October 09, 2009, 9:44 PM — It was a productive week for mobile WANs, with AT&T, Verizon Wireless, T-Mobile and Sprint all making announcements that broke new ground for the licensed operators.
* AT&T caved to pressure to allow VoIP traffic on its 3G data network from the iPhone, something customers have been demanding.
One reason for the demand is that, theoretically, you could bypass paying for a separate voice plan for using AT&T's legacy circuit-switched GSM network. Note, though, that VoIP traffic over the 3G data network will consume kilobytes on your data plan if you don't have an unlimited domestic plan. And if you're traveling out of the country, usage rates can be astronomical, so you're better off using VoIP over Wi-Fi (already supported) in those locations anyway.
* Verizon Wireless said it has partnered with former nemesis Google to develop two open source Android devices this year and associated applications.
Note that the devices will support the Google Voice application that AT&T recently shunned for its iPhone amid much public fanfare. Even Google CEO Eric Schmidt expressed surprise "that Verizon Wireless would emerge as the 'open' leader" among the mobile operators, though he said the two companies have been in cahoots on the Android project for 18 months.
T-Mobile and Sprint also each announced intentions to launch Android phones made by Samsung, leaving AT&T as the only carrier without publicly announced plans to offer an Android device.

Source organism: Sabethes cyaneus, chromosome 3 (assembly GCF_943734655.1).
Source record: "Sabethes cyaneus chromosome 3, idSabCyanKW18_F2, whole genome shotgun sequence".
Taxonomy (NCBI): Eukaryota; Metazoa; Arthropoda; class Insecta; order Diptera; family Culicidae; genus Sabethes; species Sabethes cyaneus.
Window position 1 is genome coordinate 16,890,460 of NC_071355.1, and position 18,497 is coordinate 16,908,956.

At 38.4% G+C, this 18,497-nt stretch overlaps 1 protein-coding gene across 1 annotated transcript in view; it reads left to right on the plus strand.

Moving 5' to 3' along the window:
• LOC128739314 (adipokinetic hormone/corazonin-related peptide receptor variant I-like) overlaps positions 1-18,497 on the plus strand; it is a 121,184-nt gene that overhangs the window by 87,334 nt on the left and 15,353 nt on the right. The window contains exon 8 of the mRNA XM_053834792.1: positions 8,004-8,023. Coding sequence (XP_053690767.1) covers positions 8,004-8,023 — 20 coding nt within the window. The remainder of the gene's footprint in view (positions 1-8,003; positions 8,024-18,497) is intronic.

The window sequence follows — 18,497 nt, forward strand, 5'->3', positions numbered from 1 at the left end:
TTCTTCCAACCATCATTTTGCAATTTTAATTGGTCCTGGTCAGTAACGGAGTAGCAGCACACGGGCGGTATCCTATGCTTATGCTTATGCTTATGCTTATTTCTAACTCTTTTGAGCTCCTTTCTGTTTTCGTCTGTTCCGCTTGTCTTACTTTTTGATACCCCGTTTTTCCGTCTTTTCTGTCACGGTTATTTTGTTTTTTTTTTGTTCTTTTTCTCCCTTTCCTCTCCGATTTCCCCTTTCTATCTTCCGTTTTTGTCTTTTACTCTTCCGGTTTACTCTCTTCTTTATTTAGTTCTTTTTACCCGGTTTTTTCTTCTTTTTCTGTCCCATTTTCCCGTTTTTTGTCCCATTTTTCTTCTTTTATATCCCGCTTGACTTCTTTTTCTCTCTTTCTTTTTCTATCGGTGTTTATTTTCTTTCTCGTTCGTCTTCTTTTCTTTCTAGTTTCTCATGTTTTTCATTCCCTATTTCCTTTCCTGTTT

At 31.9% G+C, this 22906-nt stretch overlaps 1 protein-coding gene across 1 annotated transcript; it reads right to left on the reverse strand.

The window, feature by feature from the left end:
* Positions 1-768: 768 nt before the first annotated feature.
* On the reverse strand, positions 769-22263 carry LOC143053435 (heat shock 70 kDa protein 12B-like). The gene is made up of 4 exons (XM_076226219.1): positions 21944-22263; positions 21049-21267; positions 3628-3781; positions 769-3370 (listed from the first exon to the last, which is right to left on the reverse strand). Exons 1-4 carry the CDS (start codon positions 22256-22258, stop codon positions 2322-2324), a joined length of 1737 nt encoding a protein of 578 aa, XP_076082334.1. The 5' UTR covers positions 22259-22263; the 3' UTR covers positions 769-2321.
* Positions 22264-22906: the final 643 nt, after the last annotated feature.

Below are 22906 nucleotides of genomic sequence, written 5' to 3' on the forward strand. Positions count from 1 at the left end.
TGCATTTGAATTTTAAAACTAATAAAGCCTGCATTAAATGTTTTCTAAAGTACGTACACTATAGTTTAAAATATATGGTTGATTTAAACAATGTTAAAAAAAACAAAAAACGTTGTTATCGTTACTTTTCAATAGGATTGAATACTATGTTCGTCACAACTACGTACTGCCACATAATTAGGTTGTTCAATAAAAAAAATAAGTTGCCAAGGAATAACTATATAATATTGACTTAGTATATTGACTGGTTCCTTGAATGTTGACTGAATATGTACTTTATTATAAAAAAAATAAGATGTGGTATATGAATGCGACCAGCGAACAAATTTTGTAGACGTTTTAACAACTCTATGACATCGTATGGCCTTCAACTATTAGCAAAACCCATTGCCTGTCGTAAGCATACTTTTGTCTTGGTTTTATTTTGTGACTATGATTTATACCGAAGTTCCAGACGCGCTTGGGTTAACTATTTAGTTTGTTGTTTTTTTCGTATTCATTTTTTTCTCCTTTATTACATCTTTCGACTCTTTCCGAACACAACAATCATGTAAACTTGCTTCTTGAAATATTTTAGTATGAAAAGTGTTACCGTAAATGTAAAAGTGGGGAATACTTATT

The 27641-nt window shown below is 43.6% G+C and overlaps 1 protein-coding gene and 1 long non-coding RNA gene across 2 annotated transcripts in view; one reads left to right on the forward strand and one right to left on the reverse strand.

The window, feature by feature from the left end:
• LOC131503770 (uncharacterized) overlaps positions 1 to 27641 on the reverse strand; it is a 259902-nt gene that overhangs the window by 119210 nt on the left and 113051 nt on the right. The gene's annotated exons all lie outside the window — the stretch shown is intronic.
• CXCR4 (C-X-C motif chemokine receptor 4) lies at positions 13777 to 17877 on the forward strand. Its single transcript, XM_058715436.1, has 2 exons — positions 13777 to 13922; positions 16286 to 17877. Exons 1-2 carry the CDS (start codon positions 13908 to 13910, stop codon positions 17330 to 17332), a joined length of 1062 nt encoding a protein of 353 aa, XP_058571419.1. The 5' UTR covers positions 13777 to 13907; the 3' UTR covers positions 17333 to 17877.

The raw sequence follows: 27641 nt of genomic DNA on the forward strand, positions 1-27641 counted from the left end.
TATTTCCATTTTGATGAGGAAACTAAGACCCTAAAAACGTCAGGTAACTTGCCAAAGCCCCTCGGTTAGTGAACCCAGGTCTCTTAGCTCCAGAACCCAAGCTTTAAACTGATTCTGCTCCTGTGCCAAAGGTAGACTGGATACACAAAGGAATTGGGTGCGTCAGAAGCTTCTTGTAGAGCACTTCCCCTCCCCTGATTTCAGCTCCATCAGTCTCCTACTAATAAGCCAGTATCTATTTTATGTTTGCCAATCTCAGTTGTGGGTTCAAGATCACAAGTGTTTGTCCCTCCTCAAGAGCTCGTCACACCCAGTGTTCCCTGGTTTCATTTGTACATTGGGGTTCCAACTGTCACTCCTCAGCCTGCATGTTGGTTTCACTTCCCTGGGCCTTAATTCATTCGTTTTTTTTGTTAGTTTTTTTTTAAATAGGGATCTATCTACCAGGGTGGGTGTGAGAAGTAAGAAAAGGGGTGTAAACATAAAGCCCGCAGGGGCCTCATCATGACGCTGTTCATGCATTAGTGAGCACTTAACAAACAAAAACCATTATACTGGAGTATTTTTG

* T-Mobile introduced an enterprise version of its UMA-based service, which allows Wi-Fi calling over its GSM network. The Research in Motion BlackBerry-centric service is integrated with your corporate PBX features and dial plan, so users can pick up or make a call from either their desk phones or their BlackBerries.
T-Mobile's Wi-Fi Calling with MobileOffice involves T-Mobile installing and managing a BlackBerry Mobile Voice System (MVS) server on your premises. Verizon Wireless offers such a managed service, too, says Rob Arnold, senior analyst at Current Analysis, but without the Wi-Fi calling capabilities.
Note that you could also buy, install and manage an MVS server yourself. The difference is that the service offers unlimited Wi-Fi calling over T-Mobile's GSM core network for free to enterprise customers with 100+ T-Mobile lines or for $9.99 per month per line for companies with fewer than 100 lines.